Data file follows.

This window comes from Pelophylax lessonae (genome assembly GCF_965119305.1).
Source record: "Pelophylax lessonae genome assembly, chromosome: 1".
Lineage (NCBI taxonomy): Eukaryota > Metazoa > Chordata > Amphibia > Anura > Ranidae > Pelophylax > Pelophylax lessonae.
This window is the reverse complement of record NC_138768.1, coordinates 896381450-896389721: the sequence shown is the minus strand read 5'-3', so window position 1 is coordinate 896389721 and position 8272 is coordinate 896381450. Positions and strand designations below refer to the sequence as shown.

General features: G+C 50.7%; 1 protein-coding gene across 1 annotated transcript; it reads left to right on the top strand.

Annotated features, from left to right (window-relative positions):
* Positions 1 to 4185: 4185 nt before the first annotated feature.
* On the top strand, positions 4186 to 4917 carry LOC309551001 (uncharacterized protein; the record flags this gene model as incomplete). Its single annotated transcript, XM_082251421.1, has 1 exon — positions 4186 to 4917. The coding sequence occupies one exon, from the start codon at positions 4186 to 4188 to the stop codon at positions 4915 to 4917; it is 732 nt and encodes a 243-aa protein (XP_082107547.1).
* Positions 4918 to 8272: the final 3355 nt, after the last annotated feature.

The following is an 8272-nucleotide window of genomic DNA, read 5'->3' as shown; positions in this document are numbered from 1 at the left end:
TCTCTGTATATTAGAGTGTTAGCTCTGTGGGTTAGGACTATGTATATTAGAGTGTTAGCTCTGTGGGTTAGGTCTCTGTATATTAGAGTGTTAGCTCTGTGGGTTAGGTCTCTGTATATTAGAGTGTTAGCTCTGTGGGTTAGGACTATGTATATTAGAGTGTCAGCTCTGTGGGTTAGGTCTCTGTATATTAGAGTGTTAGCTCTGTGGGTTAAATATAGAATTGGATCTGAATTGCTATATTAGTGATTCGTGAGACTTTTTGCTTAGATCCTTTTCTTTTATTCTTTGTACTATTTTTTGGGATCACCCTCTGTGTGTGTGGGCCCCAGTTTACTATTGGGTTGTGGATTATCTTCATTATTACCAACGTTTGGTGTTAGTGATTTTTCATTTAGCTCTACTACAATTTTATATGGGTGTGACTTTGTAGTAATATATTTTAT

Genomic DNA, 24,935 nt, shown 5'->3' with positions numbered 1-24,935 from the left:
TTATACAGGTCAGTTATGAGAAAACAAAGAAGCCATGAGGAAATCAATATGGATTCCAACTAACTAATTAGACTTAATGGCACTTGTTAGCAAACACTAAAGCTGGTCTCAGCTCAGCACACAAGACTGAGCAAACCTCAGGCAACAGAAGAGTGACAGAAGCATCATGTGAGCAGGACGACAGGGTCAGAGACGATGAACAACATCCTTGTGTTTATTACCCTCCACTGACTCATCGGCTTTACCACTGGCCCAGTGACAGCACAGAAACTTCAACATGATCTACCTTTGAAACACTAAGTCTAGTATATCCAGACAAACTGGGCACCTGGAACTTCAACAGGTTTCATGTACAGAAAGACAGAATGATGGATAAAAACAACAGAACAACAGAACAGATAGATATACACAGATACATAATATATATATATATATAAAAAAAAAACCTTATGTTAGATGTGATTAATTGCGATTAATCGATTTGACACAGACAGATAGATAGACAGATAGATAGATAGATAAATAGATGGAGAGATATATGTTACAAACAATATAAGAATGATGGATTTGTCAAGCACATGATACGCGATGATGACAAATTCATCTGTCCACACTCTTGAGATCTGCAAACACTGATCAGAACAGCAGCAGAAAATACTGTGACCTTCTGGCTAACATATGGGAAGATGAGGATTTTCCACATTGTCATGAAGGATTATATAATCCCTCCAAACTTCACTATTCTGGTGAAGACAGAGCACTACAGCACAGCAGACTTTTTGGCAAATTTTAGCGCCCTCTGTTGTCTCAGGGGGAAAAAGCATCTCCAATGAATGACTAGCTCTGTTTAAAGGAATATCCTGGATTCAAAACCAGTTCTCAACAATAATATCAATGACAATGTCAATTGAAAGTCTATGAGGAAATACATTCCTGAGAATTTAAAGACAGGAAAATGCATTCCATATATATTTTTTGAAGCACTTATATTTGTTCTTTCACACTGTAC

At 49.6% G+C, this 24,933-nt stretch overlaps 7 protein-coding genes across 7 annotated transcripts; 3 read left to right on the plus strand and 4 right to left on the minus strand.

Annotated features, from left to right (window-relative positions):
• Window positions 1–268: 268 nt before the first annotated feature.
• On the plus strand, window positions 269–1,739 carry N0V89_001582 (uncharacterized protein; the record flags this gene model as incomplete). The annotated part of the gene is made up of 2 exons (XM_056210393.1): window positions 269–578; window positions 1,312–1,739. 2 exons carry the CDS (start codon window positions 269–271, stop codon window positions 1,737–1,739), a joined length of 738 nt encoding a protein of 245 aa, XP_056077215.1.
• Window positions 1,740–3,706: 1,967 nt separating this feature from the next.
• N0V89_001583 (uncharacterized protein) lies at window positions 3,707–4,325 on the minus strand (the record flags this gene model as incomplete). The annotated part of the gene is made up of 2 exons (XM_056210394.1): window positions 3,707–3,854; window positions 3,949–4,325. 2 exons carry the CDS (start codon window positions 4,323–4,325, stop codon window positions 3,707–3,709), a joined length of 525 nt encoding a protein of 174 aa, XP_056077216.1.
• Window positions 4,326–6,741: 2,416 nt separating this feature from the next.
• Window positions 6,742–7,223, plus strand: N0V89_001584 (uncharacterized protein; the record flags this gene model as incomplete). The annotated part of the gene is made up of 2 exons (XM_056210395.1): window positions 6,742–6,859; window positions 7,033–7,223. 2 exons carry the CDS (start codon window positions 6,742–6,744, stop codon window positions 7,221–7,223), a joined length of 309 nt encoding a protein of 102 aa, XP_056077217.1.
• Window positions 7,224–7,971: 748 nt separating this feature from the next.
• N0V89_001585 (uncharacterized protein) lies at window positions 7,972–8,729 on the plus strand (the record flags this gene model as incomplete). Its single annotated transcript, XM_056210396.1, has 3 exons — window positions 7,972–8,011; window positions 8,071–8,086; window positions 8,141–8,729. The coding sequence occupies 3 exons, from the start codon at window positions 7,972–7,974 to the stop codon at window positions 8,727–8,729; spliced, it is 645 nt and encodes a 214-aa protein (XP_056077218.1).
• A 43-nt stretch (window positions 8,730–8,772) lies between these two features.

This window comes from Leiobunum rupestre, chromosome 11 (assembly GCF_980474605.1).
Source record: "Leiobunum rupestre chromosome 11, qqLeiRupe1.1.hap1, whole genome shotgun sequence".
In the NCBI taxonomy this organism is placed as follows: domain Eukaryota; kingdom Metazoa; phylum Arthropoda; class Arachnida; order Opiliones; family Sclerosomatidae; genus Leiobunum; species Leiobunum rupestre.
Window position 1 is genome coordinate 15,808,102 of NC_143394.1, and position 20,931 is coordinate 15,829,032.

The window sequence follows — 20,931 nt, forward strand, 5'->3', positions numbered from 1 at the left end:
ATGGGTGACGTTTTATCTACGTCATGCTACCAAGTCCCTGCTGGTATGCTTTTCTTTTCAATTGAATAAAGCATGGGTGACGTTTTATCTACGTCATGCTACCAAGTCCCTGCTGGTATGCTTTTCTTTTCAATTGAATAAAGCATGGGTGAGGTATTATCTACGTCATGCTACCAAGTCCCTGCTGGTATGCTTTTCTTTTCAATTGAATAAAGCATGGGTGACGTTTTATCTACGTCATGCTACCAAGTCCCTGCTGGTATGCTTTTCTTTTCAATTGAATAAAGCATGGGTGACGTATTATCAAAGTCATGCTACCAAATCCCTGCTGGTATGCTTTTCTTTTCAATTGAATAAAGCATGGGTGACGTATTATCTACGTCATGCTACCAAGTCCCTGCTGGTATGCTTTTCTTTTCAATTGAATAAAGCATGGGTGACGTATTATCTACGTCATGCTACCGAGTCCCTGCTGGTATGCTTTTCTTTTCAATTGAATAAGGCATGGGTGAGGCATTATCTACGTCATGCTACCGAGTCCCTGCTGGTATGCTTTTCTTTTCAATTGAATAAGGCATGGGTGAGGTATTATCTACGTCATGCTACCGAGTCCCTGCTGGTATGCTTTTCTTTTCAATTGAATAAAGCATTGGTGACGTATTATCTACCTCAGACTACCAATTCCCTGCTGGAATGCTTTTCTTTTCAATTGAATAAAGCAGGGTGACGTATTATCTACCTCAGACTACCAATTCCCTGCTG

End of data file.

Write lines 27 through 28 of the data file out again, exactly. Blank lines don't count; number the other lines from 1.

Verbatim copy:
In the NCBI taxonomy this organism is placed as follows: domain Eukaryota; kingdom Metazoa; phylum Arthropoda; class Arachnida; order Opiliones; family Sclerosomatidae; genus Leiobunum; species Leiobunum rupestre.
Window position 1 is genome coordinate 15,808,102 of NC_143394.1, and position 20,931 is coordinate 15,829,032.